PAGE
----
I don’t really know what would help with this. I’m thinking about this, and something inside says blanket. So I hug the blanket for a while. I play Russian lullabies. I find a Russian Christmas carol and that helps too.
I doesn’t really help enough. I am not okay, but I think less about ways to die. It almost takes the edge off.
It takes the edge off enough that I can begin to think about how it felt to be a child that was trafficked, whose life was nearly invisible and certainly silent to most of society.
We have a habit of being shocked at the exploitation of childhood. It is okay to be shocked, but you should realize the child is one step ahead ahead. You should realize the child moved beyond shock a long time ago, and when you are only shocked you cannot see the child’s real experience. You are only seeing your own. And it’s not that you shouldn’t be shocked—it is shocking. It’s not that you shouldn’t see it as wrong—which does much the same thing, because the child no longer cares whether it is right or wrong. It’s that you need to move beyond that.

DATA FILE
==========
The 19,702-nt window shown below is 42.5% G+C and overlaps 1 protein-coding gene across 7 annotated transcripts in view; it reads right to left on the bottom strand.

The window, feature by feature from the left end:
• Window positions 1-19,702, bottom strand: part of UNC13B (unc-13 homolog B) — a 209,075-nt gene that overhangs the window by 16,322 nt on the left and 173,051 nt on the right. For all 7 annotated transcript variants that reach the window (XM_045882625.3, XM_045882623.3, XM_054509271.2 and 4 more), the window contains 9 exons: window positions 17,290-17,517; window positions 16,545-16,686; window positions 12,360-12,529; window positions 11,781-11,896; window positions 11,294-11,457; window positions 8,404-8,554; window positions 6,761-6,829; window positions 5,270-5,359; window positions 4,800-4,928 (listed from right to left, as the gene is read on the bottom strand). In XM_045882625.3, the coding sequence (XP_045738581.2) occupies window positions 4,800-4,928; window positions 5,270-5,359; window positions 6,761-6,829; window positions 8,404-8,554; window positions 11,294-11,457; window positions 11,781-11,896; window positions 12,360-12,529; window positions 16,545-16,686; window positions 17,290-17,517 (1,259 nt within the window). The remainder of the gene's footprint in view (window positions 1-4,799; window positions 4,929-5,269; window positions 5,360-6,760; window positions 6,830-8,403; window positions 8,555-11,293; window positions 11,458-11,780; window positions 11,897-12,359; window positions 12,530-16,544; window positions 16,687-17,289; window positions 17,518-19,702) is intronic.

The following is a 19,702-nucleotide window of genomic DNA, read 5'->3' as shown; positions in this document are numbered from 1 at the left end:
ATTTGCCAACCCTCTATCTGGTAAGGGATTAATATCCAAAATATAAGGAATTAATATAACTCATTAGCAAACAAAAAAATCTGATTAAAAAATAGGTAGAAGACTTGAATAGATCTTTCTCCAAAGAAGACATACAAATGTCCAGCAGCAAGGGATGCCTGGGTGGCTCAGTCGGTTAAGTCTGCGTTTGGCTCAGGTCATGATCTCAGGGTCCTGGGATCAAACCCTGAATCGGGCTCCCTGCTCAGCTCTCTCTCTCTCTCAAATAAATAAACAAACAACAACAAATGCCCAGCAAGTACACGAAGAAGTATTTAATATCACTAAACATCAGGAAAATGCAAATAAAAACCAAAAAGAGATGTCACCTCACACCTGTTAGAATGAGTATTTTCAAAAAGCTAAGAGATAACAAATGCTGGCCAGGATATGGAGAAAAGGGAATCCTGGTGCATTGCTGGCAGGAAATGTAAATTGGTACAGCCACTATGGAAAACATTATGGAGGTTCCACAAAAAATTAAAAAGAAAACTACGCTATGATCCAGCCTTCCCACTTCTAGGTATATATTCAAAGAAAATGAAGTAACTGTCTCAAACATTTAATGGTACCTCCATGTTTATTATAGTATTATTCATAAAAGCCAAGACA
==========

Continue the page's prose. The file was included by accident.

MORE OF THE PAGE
I say “you,” but I do not mean you, the reader.
I mean people you might know.
I mean the news journals. I mean conversation over coffee. I mean everything I ever heard about anything even marginally related to my life when I was growing up. Everyone was shocked.
Everyone remained shocked.
No one ever considered what life was like for me. For me, who did not have the luxury of remaining shocked by it. Who did not have the luxury of making moral distinctions. Who just had to get through it.
Who had to get through it by making some accommodations. By accepting that it did happen. That it was going to happen. That I had no value to anyone beyond what I could do—either to the pimp who earned a profit from me or to a society who never took the time to listen or even think about what being trafficked is like for the child who has to live that way.
It is only now that I am not a child, that I have more power and my life is more manageable, that anyone cares. It is only now that I seem to have any value.
Don’t ever tell me what I’m worth. When I needed to be worth something, I was worth nothing to nearly everyone.
Understand that it is what it means to be trafficked. It is not just the pimps who place no value on you, and not just the johns, but nearly everyone. Because no one cares. The industry doesn’t care that you are being hurt, and everyone else doesn’t care to listen to what it is like to be hurt in that way.
As a trafficked child, I had no rights. I had no voice either. There was no one to hear me. There is no one who might have actually helped.
They would have been shocked.
They would have said, “Are you sure?”
They would have made things worse.
And the only one who tried to help was another trafficked child.
And this is what I didn’t get to say.